9) Try To Surround Yourself With Native Malay Speakers
Reaching tip number 9, you must understand now how being in direct contact with the local Malay speakers can positively impact your Malay speaking as well! If you’re not able to meet, talk, and interact with the locals in person, you can easily get acquainted online. It’s already sufficient if you have one – someone from Malaysia (especially native Malays) to chat and converse with you.
In return, you can offer to teach other different languages to the locals so that both may benefit from the established friendship.
10) Indulge In Malay Pop Culture
One fact you MUST know before learning languages: EVERY LANGUAGE HAS ITS OWN CULTURE. Let’s think about it; how can a society or country exist without languages? Well, they literally can’t!
So, one of the quickest ways to improve and master Malay is by indulging in their local culture. By knowing their entertainment and music industry, you’ll learn a lot of new vocabulary in no time.
If you’re traveling or currently in Kuala Lumpur, then you can straightaway go to Kuala Lumpur, the hub of Malaysia’s entertainment industry. You can also discover the Pasar Seni, the main central market in the country, and try saying terima kasih around (while buying stuff, of course, don’t say it randomly!).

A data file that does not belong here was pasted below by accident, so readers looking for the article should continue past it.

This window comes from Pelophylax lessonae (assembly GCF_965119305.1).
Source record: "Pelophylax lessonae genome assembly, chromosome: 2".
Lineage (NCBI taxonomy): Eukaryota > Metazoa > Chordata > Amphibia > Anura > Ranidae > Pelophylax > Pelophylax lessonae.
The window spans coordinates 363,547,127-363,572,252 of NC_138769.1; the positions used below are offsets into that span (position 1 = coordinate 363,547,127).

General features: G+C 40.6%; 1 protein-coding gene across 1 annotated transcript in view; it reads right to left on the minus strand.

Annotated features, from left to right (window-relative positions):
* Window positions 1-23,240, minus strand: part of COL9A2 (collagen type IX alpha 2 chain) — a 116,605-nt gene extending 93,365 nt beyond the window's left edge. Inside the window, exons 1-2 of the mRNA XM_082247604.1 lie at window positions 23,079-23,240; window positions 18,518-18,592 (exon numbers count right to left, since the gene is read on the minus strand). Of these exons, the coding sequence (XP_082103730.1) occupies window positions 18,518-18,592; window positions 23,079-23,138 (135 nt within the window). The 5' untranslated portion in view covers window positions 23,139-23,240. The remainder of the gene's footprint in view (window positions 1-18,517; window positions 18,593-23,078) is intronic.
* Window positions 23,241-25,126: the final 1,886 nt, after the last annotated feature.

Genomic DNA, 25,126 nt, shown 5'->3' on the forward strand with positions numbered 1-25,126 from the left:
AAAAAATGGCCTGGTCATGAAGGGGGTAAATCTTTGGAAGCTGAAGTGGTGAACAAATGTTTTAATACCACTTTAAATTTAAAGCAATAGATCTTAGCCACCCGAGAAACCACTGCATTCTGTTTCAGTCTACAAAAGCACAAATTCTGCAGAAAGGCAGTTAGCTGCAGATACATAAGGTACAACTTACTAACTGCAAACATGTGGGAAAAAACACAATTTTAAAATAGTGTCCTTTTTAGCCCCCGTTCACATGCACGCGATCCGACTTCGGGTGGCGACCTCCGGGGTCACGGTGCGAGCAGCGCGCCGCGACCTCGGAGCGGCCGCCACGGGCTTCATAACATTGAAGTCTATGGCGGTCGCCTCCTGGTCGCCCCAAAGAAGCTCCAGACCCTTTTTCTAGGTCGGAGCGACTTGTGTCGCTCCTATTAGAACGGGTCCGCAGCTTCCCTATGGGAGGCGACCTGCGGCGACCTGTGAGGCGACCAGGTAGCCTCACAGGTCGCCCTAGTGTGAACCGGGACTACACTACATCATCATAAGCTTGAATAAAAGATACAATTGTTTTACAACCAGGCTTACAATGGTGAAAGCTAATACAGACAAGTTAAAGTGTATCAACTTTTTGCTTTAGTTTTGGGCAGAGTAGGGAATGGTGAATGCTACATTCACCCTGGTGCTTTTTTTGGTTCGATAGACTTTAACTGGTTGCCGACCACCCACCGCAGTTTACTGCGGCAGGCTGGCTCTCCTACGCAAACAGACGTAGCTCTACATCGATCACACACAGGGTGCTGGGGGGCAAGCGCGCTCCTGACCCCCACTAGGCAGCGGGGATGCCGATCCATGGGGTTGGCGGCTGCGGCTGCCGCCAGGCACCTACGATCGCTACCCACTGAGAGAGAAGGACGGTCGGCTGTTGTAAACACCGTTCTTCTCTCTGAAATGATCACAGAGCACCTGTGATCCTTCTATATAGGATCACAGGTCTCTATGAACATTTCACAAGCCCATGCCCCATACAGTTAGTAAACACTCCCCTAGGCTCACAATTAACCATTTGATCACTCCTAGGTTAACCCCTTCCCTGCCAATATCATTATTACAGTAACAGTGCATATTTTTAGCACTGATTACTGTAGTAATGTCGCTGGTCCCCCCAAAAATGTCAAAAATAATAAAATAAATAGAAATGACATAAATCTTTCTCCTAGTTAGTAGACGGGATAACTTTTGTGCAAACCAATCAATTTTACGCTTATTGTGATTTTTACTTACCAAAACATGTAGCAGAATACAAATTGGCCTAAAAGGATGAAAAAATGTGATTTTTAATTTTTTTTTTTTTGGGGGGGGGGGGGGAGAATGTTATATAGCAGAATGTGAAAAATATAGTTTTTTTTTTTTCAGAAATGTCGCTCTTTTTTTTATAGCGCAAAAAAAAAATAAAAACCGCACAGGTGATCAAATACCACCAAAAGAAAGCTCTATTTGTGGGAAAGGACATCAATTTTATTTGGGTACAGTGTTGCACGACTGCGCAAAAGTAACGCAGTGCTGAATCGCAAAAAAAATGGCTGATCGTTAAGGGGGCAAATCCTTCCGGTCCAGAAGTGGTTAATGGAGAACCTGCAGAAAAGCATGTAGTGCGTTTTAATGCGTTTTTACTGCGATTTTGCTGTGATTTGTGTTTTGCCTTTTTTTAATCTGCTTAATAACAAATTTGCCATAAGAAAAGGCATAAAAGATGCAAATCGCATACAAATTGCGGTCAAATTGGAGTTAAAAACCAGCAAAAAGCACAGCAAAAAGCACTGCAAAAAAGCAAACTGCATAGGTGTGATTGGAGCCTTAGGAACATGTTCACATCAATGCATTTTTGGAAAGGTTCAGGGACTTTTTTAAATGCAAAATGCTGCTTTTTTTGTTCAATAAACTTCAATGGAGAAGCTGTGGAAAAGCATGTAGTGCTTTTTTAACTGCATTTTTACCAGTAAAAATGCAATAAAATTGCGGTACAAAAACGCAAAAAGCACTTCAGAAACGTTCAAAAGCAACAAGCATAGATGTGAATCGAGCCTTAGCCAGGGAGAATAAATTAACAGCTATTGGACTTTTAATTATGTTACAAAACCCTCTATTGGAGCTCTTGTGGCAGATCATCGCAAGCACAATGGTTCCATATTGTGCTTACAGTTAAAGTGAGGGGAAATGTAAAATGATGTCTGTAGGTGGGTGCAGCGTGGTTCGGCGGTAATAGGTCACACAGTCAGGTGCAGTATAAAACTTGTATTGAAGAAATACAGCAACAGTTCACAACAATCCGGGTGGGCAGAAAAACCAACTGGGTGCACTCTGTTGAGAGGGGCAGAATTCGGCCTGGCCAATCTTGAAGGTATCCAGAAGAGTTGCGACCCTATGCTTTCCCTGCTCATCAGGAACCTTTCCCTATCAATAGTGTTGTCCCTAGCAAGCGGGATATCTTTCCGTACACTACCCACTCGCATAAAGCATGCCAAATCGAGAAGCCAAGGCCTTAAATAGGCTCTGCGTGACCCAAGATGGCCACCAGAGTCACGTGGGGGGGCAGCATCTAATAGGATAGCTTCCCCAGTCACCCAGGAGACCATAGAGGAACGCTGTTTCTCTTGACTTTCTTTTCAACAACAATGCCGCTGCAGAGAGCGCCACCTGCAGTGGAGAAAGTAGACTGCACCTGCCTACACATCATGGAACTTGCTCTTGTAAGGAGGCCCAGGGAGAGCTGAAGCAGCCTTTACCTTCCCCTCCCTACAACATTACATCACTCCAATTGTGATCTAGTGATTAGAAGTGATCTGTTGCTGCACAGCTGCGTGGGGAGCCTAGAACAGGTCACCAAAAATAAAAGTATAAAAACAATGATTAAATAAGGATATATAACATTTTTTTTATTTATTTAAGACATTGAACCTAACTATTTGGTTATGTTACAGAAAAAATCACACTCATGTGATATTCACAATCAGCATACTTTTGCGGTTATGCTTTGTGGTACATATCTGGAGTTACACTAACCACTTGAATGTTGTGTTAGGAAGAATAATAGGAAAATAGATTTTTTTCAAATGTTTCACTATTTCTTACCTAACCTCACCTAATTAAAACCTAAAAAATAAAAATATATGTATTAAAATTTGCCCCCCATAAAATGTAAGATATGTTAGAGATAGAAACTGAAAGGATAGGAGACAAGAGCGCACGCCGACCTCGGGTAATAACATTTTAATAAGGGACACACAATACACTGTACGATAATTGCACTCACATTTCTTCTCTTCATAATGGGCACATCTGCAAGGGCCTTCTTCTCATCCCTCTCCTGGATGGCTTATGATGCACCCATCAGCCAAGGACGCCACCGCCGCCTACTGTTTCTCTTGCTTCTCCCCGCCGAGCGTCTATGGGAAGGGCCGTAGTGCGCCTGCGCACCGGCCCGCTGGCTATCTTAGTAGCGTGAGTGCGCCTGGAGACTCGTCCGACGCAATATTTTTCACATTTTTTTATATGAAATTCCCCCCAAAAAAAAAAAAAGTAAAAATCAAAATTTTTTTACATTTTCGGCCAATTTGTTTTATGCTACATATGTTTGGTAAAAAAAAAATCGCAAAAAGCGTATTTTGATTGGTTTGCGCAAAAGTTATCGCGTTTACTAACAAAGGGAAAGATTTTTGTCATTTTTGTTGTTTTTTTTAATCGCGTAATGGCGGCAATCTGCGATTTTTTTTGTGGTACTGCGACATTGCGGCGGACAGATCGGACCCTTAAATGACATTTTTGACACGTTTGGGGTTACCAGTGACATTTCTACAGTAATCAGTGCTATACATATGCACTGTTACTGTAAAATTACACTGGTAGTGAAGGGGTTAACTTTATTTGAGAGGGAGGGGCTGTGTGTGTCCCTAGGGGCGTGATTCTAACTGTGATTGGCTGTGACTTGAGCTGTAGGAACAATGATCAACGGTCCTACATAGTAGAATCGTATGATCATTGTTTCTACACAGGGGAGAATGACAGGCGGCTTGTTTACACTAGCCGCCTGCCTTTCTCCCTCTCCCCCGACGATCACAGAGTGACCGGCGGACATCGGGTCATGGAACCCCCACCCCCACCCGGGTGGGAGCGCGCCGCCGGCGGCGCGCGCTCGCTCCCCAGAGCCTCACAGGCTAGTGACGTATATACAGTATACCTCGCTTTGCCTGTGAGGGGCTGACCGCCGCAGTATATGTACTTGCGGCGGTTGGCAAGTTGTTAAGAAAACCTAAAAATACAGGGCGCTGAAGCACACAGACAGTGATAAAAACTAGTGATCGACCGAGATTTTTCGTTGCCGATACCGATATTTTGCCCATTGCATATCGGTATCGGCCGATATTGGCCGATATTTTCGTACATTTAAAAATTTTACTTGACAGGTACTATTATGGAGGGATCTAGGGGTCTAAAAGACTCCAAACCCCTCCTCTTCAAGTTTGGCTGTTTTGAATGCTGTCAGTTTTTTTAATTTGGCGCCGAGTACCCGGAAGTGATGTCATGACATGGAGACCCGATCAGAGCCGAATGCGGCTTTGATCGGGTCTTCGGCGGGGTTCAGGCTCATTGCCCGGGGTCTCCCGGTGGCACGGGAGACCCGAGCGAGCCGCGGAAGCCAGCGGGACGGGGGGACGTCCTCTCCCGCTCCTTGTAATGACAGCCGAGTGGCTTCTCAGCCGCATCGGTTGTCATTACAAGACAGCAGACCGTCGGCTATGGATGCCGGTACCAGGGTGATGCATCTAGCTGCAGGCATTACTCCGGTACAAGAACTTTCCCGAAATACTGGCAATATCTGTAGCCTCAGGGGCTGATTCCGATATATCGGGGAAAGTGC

You can easily start by watching children’s films like Upin Ipin, Boboiboy, and Didi And Friends to pick up easy words, common phrases, and basic expressions. Although it may sound a bit childish, it’s definitely the best and quickest way to learn Malay vocabulary and Malay grammar. Once you’ve got a hold of basic words, start listening to their songs for a broader range of vocabulary or watching local films.
More Ways To Learn The Malay Language
All the #10 tips will definitely help to boost your Malay pronunciation. But if you’re trying to find other ways to learn Malay, Ling App is the perfect place to go. It’s a free, online language app that can teach you essential Malay grammar, words, vocabulary, pronunciation, and spelling through interactive games and quizzes. With such a fun way of learning, you’ll certainly get the hang of Bahasa Melayu in no time!